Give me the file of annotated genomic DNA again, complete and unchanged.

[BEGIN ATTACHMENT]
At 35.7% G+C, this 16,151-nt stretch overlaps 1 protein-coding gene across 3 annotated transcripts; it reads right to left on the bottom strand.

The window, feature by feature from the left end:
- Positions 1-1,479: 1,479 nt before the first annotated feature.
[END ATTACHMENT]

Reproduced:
At 35.7% G+C, this 16,151-nt stretch overlaps 1 protein-coding gene across 3 annotated transcripts; it reads right to left on the bottom strand.

The window, feature by feature from the left end:
- Positions 1-1,479: 1,479 nt before the first annotated feature.